In 2012, the Obama Administration introduced the Deferred Action for Childhood Arrivals (DACA) immigration policy. DACA allows undocumented immigrants who entered the United States before June 2007 and before their 16th birthdays to obtain renewable two-year work permits and exemption from being deported.

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If you are facing a deportation crisis in Kentucky, or if you have questions about DACA or another U.S. immigration program, contact the O’Brien Law Group. Rusty O’Brien is a Louisville deferred action lawyer who will represent your interests.

Mr. O’Brien is fluent in Spanish and has been assisting families and individuals in the region for more than 10 years. Call 502-400-7890 to schedule a consultation.

Until then, here are the answers to four FAQs about deferred action:

  1. What is deferred action?

According to the U.S. Citizenship and Immigration Services, deferred action allows the Department of Homeland Security the discretion to defer the removal action of an individual. A person who receives deferred action status has DHS authorization to remain in the country, and is lawfully present in the country during the period that the action is in effect. However, according to UCIS, deferred action does not excuse any previous cases of unlawful presence, and it does not confer lawful status upon the individual.

  1. When should you renew your DACA?

The USCIS recommends that you apply to renew your DACA between five months and four months before it expires. You can find out when your DACA expires by checking your permit, or employment authorization card.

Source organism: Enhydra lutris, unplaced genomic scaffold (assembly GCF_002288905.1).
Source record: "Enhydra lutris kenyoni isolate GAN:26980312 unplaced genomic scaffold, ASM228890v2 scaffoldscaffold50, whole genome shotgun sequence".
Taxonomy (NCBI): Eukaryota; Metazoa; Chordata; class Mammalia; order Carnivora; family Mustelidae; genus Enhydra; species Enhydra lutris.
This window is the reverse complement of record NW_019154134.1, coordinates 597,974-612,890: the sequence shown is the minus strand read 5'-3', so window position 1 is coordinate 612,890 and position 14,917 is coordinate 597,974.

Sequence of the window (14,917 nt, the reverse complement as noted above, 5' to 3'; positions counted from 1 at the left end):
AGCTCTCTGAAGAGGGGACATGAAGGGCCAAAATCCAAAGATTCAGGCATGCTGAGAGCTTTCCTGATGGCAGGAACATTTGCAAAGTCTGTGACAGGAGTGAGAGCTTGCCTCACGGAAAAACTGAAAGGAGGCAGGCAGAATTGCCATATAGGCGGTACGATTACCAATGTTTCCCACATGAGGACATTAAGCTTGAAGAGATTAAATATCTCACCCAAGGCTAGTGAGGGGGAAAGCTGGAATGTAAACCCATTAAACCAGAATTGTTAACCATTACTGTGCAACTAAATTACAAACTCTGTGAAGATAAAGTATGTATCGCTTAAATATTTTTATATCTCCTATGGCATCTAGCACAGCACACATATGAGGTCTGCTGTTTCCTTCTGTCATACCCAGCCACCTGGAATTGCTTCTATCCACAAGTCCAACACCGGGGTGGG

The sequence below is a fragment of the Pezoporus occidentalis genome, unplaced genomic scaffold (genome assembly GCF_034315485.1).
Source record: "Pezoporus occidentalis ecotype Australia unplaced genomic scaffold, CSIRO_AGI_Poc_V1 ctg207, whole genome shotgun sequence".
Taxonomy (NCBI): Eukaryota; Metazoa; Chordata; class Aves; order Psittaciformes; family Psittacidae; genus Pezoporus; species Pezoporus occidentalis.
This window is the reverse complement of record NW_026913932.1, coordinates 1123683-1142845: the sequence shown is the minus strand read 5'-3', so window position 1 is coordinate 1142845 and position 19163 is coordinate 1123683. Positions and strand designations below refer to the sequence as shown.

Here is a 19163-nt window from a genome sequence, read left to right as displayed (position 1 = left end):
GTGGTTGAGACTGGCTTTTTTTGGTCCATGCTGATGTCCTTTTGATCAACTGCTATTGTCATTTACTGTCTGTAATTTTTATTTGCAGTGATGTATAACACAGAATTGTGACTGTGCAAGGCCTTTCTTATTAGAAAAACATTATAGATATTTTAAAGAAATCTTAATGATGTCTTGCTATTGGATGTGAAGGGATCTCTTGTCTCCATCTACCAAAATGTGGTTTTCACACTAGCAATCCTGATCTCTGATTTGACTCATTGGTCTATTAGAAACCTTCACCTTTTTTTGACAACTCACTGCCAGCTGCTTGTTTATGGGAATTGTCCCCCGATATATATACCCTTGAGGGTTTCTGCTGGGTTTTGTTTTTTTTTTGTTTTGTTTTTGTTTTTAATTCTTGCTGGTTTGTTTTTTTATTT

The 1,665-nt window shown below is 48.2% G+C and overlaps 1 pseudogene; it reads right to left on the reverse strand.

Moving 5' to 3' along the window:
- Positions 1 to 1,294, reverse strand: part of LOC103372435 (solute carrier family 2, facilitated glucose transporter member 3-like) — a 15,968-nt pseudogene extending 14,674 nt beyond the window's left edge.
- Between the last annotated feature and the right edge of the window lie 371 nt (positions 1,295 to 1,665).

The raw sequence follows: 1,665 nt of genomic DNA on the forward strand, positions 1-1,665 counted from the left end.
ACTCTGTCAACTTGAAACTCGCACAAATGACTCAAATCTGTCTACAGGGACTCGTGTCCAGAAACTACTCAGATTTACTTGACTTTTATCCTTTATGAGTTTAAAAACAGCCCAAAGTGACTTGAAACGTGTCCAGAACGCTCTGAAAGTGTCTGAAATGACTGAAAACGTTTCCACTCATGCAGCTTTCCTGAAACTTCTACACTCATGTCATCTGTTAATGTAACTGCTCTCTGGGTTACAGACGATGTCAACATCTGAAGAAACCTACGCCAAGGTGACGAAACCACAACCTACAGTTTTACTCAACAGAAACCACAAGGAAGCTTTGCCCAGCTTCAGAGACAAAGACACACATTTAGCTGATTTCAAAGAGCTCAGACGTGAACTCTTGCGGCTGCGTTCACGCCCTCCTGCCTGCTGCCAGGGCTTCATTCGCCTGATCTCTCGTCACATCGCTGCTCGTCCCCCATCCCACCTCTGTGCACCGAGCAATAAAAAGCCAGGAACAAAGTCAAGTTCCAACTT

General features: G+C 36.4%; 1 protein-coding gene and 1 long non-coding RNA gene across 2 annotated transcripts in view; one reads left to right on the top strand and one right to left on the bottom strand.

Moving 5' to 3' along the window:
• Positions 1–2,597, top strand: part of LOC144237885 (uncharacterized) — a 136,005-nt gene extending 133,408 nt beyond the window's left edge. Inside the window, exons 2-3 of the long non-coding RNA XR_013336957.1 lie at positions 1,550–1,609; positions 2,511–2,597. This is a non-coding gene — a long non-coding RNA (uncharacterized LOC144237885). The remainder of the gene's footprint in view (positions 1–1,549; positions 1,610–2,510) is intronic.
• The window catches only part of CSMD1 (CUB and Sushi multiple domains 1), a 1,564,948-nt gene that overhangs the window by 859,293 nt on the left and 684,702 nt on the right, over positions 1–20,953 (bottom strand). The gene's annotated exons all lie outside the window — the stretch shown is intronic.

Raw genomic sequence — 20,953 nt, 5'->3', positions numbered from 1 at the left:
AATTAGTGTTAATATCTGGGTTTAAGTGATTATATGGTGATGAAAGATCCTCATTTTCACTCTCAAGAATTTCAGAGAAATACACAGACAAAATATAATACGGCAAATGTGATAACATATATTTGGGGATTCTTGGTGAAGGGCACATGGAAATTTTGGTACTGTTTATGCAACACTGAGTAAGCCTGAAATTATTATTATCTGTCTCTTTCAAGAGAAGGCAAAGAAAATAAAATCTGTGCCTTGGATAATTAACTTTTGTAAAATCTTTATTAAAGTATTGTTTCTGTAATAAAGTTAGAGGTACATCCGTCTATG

1. What is the difference between DACA and deferred action?

DACA is one type of deferred action. There is no difference between the relief that an individual receives under DACA and the relief an individual receives as an act of prosecutorial discretion.

  1. Who can request consideration of DACA?

There are several requirements that an individual must meet in order to receive DACA consideration. The person must:

  1. Have been younger than 31 as of June 15, 2012;
  2. Entered the United States before turning 16;
  3. Have resided in the United States continuously since June 15, 2007;
  4. Have been physically present in the country on June 15, 2012, and at the time of making the request for consideration;
  5. Had no lawful status on June 15, 2012;
  6. Currently be in school, have graduated or obtained a certificate of completion from a high school, obtained a GED certificate, or be a veteran of the Armed Forces or Coast Guard of the United States;
  7. Not have any felony convictions, a significant misdemeanor, or three or more other misdemeanors.

If you have questions about deferred action or DACA, contact the O’Brien Law Group. Louisville deferred action attorney Rusty O’Brien regularly represents clients before the Immigration Service, Immigration Courts, Board of Immigration Appeals, and numerous U.S. consulates and embassies abroad. To schedule a consultation, call us today at 502-400-7890.

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